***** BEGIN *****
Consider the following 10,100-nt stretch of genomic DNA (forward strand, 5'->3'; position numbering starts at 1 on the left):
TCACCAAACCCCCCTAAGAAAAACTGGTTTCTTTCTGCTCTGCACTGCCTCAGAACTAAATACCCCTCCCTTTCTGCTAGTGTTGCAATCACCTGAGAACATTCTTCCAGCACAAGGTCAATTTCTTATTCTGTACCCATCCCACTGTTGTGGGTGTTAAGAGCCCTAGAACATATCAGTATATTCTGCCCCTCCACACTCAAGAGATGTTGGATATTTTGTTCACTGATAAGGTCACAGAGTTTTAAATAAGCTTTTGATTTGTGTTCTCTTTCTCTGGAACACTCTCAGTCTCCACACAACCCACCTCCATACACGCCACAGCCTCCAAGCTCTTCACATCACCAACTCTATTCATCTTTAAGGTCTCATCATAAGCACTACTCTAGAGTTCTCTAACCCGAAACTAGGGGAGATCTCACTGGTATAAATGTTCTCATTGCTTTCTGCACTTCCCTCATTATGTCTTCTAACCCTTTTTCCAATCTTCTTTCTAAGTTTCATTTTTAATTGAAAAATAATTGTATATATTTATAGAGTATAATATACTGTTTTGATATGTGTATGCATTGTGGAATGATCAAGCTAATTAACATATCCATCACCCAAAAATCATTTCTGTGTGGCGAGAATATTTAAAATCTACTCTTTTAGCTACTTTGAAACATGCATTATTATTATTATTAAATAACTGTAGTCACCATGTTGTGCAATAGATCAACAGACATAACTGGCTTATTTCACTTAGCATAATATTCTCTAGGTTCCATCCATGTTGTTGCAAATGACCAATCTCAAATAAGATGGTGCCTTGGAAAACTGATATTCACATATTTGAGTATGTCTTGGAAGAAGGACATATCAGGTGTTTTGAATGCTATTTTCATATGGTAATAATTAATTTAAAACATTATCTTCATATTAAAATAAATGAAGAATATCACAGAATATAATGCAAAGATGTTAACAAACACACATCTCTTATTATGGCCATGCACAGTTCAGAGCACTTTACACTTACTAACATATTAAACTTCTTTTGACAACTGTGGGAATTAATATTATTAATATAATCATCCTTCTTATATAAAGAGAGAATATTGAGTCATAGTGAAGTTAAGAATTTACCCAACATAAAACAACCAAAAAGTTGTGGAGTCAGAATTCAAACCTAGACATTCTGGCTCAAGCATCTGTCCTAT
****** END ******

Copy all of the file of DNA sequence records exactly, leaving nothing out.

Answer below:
Consider the following 10,100-nt stretch of genomic DNA (forward strand, 5'->3'; position numbering starts at 1 on the left):
TCACCAAACCCCCCTAAGAAAAACTGGTTTCTTTCTGCTCTGCACTGCCTCAGAACTAAATACCCCTCCCTTTCTGCTAGTGTTGCAATCACCTGAGAACATTCTTCCAGCACAAGGTCAATTTCTTATTCTGTACCCATCCCACTGTTGTGGGTGTTAAGAGCCCTAGAACATATCAGTATATTCTGCCCCTCCACACTCAAGAGATGTTGGATATTTTGTTCACTGATAAGGTCACAGAGTTTTAAATAAGCTTTTGATTTGTGTTCTCTTTCTCTGGAACACTCTCAGTCTCCACACAACCCACCTCCATACACGCCACAGCCTCCAAGCTCTTCACATCACCAACTCTATTCATCTTTAAGGTCTCATCATAAGCACTACTCTAGAGTTCTCTAACCCGAAACTAGGGGAGATCTCACTGGTATAAATGTTCTCATTGCTTTCTGCACTTCCCTCATTATGTCTTCTAACCCTTTTTCCAATCTTCTTTCTAAGTTTCATTTTTAATTGAAAAATAATTGTATATATTTATAGAGTATAATATACTGTTTTGATATGTGTATGCATTGTGGAATGATCAAGCTAATTAACATATCCATCACCCAAAAATCATTTCTGTGTGGCGAGAATATTTAAAATCTACTCTTTTAGCTACTTTGAAACATGCATTATTATTATTATTAAATAACTGTAGTCACCATGTTGTGCAATAGATCAACAGACATAACTGGCTTATTTCACTTAGCATAATATTCTCTAGGTTCCATCCATGTTGTTGCAAATGACCAATCTCAAATAAGATGGTGCCTTGGAAAACTGATATTCACATATTTGAGTATGTCTTGGAAGAAGGACATATCAGGTGTTTTGAATGCTATTTTCATATGGTAATAATTAATTTAAAACATTATCTTCATATTAAAATAAATGAAGAATATCACAGAATATAATGCAAAGATGTTAACAAACACACATCTCTTATTATGGCCATGCACAGTTCAGAGCACTTTACACTTACTAACATATTAAACTTCTTTTGACAACTGTGGGAATTAATATTATTAATATAATCATCCTTCTTATATAAAGAGAGAATATTGAGTCATAGTGAAGTTAAGAATTTACCCAACATAAAACAACCAAAAAGTTGTGGAGTCAGAATTCAAACCTAGACATTCTGGCTCAAGCATCTGTCCTAT